realized that the difference between an attack and a bug was often the intention of the pro-
grammer, so these features were also seen as security enhancements.
The JVM also has a set of security models that can enforce different access rights on different
parts of code. I'm not going to talk about this security model (or, perhaps more accurately, the
set of security models that have been layered on top of each other) since it is complex, difficult
to understand, and generally ignored or overwritten by users (who almost all have security
policy files that allow all code to have all permissions). This is a book about the good parts of
Java, and I'm not convinced that the security mechanisms should be included. This is not to
say that those who invented the series of Java security models and mechanisms weren't very
smart people with the best of intentions. But like many other security systems, both inside and
outside of the Java environment, getting good security often requires trading off usability.
But the flaws in verification and complexity of the security model should not obscure an im-
portant fact about the JVM with respect to security. Java in general, and the JVM in particular,
try to give the programmer a secure environment. It may not be fully immune from the most
sophisticated attacks, but it is better than most other alternatives. It is somewhat ironic that
the JVM has been so often faulted for security failures when it is one of the few environments
that has attempted to give some measure of security. Go figure. Even with its flawed security,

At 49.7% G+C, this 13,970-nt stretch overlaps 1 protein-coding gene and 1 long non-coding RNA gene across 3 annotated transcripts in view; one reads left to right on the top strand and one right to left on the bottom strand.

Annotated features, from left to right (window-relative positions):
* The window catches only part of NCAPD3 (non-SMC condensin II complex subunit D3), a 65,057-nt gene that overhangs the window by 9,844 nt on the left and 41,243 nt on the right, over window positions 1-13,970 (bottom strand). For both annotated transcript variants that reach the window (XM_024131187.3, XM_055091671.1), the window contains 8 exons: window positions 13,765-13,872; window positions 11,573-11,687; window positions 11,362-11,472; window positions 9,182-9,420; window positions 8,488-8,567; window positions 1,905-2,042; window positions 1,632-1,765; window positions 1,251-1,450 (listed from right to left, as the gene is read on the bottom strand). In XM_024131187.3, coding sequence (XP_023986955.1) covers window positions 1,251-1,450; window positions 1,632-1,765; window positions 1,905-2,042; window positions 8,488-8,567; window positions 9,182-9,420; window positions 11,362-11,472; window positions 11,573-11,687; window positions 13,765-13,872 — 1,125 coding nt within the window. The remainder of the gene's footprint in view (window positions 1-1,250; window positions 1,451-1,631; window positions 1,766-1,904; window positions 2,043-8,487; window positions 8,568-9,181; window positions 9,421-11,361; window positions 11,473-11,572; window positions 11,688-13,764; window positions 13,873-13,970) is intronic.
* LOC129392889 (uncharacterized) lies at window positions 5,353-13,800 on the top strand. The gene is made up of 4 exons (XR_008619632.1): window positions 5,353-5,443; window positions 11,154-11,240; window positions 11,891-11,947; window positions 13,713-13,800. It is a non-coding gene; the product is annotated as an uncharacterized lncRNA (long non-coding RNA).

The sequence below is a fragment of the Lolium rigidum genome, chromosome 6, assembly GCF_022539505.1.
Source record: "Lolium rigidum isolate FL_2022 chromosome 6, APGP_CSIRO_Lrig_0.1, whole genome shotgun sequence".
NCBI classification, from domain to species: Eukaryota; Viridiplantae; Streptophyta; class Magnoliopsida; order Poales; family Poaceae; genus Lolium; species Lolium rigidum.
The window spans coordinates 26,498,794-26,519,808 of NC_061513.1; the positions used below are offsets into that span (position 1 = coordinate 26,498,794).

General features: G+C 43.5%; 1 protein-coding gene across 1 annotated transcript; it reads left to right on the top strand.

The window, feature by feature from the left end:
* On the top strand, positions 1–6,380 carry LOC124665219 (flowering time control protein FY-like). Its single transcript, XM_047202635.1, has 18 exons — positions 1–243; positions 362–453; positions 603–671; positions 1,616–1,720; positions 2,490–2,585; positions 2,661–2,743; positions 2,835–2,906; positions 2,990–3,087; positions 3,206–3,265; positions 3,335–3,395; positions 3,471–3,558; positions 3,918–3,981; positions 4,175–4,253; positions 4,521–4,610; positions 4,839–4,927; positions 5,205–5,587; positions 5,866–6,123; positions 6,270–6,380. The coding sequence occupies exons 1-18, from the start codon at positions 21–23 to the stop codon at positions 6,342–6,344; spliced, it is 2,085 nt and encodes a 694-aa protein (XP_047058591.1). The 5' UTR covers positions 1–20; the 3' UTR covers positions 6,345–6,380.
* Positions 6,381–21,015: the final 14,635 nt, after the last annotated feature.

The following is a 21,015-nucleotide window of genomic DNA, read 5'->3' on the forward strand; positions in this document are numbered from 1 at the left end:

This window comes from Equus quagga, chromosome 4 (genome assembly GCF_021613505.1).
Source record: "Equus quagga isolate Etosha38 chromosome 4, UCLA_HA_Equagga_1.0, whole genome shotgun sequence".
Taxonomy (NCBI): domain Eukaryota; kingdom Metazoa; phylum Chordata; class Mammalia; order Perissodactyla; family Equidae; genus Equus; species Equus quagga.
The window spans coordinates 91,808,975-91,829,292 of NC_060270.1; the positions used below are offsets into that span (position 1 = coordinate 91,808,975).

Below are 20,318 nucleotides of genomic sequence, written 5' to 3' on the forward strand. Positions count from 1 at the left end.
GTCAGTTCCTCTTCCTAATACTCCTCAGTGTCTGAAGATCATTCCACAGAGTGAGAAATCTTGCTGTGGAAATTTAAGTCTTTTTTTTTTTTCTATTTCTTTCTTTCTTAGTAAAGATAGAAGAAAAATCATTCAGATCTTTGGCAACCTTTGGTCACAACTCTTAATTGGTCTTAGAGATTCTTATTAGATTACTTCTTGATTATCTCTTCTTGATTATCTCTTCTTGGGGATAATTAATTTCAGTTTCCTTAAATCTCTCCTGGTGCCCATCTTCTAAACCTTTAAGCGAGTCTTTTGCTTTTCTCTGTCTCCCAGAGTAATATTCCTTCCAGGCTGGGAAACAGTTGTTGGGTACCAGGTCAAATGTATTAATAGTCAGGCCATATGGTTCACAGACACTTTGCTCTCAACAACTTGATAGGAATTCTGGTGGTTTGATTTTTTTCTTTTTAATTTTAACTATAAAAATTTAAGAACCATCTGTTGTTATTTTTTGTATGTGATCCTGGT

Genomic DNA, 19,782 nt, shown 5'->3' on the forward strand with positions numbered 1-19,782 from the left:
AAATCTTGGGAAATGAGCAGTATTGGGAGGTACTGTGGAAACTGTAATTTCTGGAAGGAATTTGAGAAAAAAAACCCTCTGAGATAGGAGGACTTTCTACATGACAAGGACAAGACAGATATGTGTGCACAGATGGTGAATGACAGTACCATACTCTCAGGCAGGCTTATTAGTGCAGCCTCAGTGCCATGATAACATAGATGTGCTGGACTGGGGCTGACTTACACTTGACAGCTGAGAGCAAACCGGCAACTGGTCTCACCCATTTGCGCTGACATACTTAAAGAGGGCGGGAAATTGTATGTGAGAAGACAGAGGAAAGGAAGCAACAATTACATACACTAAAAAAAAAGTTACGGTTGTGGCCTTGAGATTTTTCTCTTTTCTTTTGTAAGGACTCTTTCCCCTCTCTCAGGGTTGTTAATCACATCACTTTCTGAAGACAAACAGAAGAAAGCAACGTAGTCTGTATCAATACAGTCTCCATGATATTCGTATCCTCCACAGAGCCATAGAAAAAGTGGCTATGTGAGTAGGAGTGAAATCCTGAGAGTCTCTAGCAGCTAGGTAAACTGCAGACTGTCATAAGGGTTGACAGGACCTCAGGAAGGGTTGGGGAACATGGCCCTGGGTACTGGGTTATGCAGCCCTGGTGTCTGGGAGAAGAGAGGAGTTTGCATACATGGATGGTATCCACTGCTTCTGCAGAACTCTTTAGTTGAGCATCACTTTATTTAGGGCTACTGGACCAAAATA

Java as an environment is more secure than the alternatives.
Because the JVM enforces a security model that was originally tied to the Java language, it
is not always possible to have a language hosted on the JVM that is exactly like the language
when it is compiled to native object code. The bytecodes generated for every language will be
the Java bytecodes, and the restrictions enforced by the verifier on sequences of bytecodes are
tied to the Java language. So if you are using a language that generates bytecodes so that you
can use the JVM as your virtual machine, make sure to check the small print of the document-
ation. There may be some language idioms that are outlawed in the hybrid environment, but
many of those that are outlawed are restricted for your own good. Not having them makes for
a more secure program.
The security offered by the JVM is a good thing, and it certainly gets a lot of press and a lot
of discussion. But the real reason that the JVM is a good thing is that it makes the code you
write portable. That is, the JVM isolates you from the chip and the operating system on which
your program is going to run in such a way that any program that you write ought to run on
any computer and operating system that has a JVM. And I'm not talking about your source